Ray (56:30 – 57:18) – I’d say it’s a great weekend to surprise and delight people. I’ve seen, let’s be honest, like some people, they’ll say, ‘Your website’s not working, I can’t get it to work.’ It’s probably them, it’s probably them that can’t get it to work. Everyone else isn’t having a problem. Great time to surprise and delight, ‘I’m so sorry, I just wanna make it worth your while. Here you go, take this thing.’ It’s great goodwill-building, especially if someone messages you at midnight. ‘I wanna buy this big thing for Christmas,’ and some will respond to them as soon as possible. It’s a great wow factor that, honestly, I think, it’s probably one of the biggest overlooked things when it comes to that weekend. I know it’s a lot of work, but I would love to run a test one day, saying, you can have one person, that’s all they do, and I guarantee it, that UTM, the tracking links of people clicking on it, I bet it’ll be insanely profitable.
Scott (57:18 – 57:39) – Could not agree more! Ray, I think this is probably been the episode most filled with knowledge bombs that we’ve done. I actually think this has been an immense episode. Really, really good talking to you about this. Any parting words for everyone going to Black Friday here? What are your last recommendations?
Ray (57:39 – 58:17) – Thanks, Scott. I hope this has been helpful for everyone listening too. Parting words would be, start now. Have a plan. Reverse engineer your goal. We’re big on that in Right Hook. Know what you wanna make, reverse engineer the inventory you need to make, then reverse engineer potential list size you need to make it. Reverse engineer potential ad spend acquisition you need to make. Just reverse engineer, it’s no different than your personal life. Have a goal, have a north star, reverse engineer all the way down to the most simple steps. That’s how you have a big Q4. It all starts with just starting now. That’s how you eat an elephant, one bite at a time.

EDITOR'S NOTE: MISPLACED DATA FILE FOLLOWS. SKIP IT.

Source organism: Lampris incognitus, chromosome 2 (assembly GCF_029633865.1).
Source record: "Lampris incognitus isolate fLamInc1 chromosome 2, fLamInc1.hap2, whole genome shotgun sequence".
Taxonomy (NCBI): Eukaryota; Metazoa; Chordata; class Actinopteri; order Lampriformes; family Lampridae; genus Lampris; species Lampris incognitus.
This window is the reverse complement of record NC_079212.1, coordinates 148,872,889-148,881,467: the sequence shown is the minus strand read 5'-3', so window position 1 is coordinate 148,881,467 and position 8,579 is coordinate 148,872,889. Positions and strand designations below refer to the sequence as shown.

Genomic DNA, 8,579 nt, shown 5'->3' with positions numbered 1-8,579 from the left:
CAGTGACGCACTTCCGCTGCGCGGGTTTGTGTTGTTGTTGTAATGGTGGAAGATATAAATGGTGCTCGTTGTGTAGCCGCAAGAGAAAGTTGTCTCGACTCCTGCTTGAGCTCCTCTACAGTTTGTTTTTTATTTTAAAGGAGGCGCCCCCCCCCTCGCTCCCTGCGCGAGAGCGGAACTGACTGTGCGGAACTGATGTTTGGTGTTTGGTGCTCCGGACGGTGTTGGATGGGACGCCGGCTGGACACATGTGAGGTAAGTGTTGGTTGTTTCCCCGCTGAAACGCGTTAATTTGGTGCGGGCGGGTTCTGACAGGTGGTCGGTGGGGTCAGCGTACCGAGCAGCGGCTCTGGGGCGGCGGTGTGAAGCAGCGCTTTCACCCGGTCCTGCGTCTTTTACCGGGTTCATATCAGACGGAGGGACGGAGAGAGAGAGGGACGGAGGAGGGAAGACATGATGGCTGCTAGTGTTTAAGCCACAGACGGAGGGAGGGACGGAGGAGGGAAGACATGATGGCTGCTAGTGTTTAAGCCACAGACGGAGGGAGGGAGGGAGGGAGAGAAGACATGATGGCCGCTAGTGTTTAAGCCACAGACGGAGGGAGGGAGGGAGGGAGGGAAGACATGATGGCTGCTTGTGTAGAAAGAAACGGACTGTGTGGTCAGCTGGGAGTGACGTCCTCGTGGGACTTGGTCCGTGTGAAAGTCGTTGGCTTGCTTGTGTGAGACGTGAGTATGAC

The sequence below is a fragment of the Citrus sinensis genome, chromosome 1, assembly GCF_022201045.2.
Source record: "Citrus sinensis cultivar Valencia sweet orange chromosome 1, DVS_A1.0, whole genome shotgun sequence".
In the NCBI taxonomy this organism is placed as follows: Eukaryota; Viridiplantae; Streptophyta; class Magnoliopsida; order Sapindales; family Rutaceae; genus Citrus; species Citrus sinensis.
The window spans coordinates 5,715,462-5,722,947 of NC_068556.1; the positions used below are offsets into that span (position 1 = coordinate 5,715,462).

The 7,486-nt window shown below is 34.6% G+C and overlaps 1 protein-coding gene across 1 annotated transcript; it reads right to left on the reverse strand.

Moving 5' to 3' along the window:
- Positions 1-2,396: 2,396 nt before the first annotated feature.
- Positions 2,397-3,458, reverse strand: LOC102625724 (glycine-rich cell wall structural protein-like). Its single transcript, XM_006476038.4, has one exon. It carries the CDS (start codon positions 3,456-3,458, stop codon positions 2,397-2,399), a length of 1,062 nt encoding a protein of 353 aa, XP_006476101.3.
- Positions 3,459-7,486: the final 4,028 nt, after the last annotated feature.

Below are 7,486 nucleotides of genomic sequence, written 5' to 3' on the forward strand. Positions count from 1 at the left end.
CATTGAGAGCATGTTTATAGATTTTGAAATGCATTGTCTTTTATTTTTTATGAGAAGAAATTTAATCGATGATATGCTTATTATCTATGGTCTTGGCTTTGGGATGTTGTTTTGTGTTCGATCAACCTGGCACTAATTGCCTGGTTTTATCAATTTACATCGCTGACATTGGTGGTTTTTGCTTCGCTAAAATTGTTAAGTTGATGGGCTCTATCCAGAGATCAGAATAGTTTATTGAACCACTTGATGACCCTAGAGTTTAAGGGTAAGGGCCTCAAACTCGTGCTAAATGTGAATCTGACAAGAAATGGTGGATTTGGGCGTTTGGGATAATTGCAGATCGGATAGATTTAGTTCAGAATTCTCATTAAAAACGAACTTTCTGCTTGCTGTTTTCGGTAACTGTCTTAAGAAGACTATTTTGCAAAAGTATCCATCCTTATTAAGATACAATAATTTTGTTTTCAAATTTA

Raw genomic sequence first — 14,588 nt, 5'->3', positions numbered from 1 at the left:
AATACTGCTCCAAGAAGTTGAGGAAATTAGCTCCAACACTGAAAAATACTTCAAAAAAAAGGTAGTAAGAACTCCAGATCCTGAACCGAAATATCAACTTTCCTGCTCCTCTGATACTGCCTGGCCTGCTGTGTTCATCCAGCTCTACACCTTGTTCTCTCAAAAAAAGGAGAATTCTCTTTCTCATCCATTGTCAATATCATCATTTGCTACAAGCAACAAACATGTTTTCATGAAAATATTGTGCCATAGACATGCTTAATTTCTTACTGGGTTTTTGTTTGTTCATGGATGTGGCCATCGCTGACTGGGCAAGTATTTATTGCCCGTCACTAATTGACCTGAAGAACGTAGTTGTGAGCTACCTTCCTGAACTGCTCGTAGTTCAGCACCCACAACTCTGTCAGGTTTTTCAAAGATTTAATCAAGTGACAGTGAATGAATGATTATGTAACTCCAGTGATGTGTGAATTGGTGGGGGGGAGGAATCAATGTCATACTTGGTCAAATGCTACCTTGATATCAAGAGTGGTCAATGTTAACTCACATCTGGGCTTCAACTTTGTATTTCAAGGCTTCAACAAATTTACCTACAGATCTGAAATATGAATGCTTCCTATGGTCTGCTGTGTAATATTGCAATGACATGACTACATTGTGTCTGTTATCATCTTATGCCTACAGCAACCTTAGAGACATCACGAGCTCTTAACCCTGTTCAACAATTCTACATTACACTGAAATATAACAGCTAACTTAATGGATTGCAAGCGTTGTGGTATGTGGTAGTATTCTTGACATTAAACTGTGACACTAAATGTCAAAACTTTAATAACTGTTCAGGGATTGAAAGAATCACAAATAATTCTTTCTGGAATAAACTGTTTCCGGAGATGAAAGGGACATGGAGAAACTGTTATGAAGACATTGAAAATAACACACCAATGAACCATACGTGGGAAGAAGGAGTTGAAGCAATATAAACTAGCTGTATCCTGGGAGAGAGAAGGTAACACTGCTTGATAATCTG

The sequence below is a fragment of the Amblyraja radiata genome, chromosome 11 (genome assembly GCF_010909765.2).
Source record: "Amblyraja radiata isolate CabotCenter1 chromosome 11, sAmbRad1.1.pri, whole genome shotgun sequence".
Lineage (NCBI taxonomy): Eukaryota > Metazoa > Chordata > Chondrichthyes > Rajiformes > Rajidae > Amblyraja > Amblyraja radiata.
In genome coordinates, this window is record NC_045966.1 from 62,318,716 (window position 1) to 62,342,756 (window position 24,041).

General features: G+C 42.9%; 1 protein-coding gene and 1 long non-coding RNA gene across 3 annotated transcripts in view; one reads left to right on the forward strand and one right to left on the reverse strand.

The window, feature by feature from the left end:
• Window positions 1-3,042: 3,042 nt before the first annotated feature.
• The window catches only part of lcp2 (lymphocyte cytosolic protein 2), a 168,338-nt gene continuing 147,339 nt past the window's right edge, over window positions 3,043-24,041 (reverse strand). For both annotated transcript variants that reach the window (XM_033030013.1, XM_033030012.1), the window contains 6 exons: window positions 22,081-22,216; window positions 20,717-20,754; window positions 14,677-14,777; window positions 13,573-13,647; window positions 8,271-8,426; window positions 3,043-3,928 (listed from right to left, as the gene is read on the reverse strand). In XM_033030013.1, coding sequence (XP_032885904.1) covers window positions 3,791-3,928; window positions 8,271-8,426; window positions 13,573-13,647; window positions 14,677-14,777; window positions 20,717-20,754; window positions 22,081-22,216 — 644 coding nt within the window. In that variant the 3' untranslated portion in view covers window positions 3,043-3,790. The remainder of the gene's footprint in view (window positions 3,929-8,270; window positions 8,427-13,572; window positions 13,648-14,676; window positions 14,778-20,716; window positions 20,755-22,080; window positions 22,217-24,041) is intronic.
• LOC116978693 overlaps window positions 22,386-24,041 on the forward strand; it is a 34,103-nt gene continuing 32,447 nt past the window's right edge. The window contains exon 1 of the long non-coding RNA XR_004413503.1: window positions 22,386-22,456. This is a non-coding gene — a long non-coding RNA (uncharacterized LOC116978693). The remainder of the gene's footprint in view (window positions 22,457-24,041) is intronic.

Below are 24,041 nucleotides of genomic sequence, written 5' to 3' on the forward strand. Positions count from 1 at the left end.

Scott (58:17 – 59:09) – Absolutely, absolutely. It’s all in the planning. So much of this is in the planning. Guys, thank you very much. I hope you’ve all got a lot out of this. Any questions, you know, feel free to reach out to Ray and I. We’re always happy to help. If you’ve enjoyed this episode and got a ton out of it, we’d really love the reviews. We haven’t gotten many reviews so far. We’ve got one 5-star review, I think people just don’t do it a lot. If you have, we love it. If you’re looking for someone to partner with for Black Friday, we’ve got a few slots remaining open at the moment, but we will be cutting that off in 3 or 4 weeks because it just gets way too late to be able to plan anything properly. If you wanna reach out to the team here at Right Hook, let’s do it. Let’s have the biggest Q4 collectively with us or not, and wishing you guys all the best. Yeah, let’s finish the year with a bang! Thanks, guys!
59:12 – 1:00:10 – Episode Outro
Scott (59:12 – 1:00:10) – Thanks again for tuning to this episode of the Growth & Greatness eCommerce Podcast. We hope you got a ton of value out of this episode and if you did, we’d love for you to leave us a review on your platform of choice and help us reach as many people as we can. Now, if you’re a brand founder, an eCommerce entrepreneur, or an in-house marketing manager looking to accelerate your growth this year, reach out to us at Right Hook Digital. We’re a performance branding agency and we specialize in partnering with eCommerce brands to help them hit their growth goals with maximum ROI. Now, if this sounds like a solution that you need, check us out at righthookdigital.com and schedule a call with our client partnerships team. They’d love to have a chat with you and see how we can help you grow in 2021.